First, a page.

Retail now third biggest recruiter of tech staff
Online shopping has driven a tech revolution in retail (pic: Terry Murden)
Britain’s evolving retail industry is benefiting from the technology revolution, with the sector now one of the biggest recruiters of tech talent.
According to recruitment agency Robert Walters, the emergence of technology in all its forms – from apps & online to VR, financial services and deliveries – has given the Britain’s largest single industry a well-needed facelift.
The research reveals how the retail & consumer goods sector has been slower to innovate than other industries. But that gap is narrowing.
In the past year, the retail sector has risen in the ranks to become the third biggest recruiter of tech professionals, increasing by 4% year-on-year – behind the tech industry itself (+9%) and the banking sector (+20%).
According to Robert Walters, four areas of tech are having a profound impact on the retail market and will continue to drive new hires in the next 12 months: They are automation; online apps & cybersecurity; e-commerce; and augmented and virtual reality.
Jobs in the retail & consumer space increased by 16% in the first quarter of this year, and the number of vacancies in the past 12 months were 59% up on pre-pandemic 2019. Tech roles now represent a quarter (24%) of all new job vacancies in the sector.
Mat Knutton, associate director at Robert Walters, said: “The arrival of tech has been the retail industry’s saving grace – from fintech driving online sales, automation software solving skills shortages and saving on delivery times, to augmented reality allowing customers to virtually try-on products – reducing the number of customer returns.
“All of these transformations are future-proofing retail and giving the UK’s largest single employer a chance to stay in the game. Employment won’t necessarily decrease, the roles will ultimately change – with tech and digital being at the core.”
Automation: Solving the Skills Shortage
Increasingly software and machines are replacing low-wage roles, such as the transformation in supermarkets to self-service checkouts. Delivery services are next. Just Eat recently cut 1,700 delivery driver jobs and robotics company Starship Technologies has been granted rights to run trials on food pickup and delivery robots across the UK.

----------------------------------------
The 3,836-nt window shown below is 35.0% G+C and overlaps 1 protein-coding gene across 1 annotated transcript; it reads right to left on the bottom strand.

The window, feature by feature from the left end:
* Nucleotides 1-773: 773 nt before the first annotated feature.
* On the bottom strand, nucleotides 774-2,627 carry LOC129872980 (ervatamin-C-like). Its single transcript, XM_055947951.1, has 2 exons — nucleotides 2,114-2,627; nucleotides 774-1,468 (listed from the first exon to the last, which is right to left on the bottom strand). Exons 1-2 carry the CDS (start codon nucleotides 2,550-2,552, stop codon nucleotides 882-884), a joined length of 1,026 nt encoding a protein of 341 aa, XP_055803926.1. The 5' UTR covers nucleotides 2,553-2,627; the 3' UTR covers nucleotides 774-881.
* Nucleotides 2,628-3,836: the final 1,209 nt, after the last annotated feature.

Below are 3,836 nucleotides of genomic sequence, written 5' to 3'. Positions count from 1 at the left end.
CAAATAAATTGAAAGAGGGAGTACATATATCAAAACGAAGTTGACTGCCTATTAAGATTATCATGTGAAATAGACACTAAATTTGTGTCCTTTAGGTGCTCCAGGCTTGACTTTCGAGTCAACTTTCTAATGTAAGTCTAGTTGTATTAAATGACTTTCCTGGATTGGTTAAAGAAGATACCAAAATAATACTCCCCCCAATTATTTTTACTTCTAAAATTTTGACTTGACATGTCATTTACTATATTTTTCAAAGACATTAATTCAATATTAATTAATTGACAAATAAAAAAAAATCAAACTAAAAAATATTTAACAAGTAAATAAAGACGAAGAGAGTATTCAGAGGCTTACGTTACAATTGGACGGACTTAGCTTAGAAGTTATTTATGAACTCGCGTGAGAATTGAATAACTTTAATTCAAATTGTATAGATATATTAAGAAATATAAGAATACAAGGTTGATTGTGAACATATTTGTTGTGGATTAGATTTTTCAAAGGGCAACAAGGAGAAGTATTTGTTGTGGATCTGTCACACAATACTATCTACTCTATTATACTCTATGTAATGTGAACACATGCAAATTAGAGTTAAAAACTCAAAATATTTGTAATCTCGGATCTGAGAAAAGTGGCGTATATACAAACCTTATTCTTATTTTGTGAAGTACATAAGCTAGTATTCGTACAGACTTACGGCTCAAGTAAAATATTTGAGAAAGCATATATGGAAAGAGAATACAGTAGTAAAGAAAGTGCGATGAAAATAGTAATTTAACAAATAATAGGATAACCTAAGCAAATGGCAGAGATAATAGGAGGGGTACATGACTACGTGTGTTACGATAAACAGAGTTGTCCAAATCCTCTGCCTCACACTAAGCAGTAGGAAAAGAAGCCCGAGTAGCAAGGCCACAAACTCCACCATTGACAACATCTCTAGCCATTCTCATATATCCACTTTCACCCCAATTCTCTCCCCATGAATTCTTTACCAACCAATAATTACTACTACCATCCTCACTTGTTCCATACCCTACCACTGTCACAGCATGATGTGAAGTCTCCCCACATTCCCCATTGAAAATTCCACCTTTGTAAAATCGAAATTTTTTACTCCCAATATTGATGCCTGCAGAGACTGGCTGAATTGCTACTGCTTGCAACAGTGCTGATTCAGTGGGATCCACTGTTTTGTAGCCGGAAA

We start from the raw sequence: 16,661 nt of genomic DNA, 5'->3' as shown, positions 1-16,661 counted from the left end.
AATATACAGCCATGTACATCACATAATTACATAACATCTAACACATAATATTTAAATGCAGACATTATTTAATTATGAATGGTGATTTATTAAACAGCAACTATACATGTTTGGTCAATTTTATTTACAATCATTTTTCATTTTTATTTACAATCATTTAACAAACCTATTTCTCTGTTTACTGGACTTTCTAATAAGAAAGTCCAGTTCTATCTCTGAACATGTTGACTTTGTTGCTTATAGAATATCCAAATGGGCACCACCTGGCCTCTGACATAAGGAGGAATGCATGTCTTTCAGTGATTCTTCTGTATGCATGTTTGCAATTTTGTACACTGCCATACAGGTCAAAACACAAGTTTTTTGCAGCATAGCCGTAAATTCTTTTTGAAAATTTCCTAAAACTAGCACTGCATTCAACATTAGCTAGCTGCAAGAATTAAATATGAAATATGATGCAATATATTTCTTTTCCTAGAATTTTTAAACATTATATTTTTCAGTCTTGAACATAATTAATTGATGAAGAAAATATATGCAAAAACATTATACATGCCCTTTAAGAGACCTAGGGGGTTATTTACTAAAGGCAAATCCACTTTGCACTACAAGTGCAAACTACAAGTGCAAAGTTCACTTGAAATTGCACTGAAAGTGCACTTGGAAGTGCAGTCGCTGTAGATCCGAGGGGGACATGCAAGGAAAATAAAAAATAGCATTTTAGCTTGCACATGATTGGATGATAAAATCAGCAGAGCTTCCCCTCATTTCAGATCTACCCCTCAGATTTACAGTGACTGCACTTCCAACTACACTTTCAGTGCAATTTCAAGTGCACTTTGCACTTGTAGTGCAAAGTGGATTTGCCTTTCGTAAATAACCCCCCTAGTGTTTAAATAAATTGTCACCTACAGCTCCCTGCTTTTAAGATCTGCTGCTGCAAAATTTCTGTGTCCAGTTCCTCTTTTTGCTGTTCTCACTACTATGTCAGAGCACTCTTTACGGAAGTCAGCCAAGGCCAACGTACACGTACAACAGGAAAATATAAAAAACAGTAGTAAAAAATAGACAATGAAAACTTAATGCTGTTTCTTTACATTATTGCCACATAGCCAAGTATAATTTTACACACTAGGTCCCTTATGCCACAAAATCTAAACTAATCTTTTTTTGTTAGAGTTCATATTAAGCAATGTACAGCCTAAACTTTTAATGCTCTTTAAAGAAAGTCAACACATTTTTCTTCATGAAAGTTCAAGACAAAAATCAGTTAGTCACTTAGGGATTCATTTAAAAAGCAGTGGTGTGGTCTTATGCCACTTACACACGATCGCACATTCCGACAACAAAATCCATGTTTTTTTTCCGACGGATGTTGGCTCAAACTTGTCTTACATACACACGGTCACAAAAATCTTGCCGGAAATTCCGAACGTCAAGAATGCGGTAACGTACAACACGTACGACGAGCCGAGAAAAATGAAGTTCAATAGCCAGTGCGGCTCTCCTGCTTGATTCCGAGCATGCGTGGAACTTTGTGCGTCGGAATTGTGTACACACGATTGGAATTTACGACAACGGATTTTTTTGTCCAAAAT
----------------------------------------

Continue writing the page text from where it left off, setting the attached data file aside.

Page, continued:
Mr Knutton said: “The scaremongering of jobs being replaced sets a bad tone for this transition. Automation will allow the UK’s consumer goods & services sector to be globally competitive and profitable – creating organisations with fewer layers and higher quality talent.
“With the emergence of AI & automation, better training will be enlisted to empower professionals to be able to use real-time data and analytics.
“The winners in the sector will be those who understand these implications and act quickly to address them.”
Cybersecurity: Rise of Online/App Usage
In the past year there has been a 70% increase in demand for IT & Cybersecurity roles coming from the retail sector.
Robert Walters analysts link this sharp increase directly to the rise of app usage within the sector – with three quarters of brits stating that they now prefer to do their shopping online.
The data that is required and stored by retailers from loans, store credit, and BNPL schemes goes much further than the loyalty card schemes introduced over the past decade as the primary form of data collection.
“As we switch to cashless and online purchases, retailers for the first time are handling hordes of sensitive information – and so online security protocols need to be stepped up significantly if these brands are to avoid any bad PR in the way of data breaches,” said Mr Knutton.
E-Commerce: The arrival of fintech
The research suggests the biggest need for cybersecurity professionals has been around the rise in prominence of Buy Now Pay Later (BNPL) schemes pushed by retailers to help drive online sales. According to credit report agency Experian, searches for Buy Now Pay Later products are up 33%.
AR/VR: A new dimension to bricks & mortar
Online reviews have been invaluable for people looking to buy ahead of time, but what about being able to visualise what you are buying before you even walk into a shop?
Virtual try-ons (VTOs) are being used by the likes of Nike, Ray-Ban and L’Oréal for customers to test items before they purchase. While Hugo Boss hs recently trialled a Picto-fit Mirror, where customers can try-on pieces only available online through a tablet and smart mirror combination now available at all of its UK stores.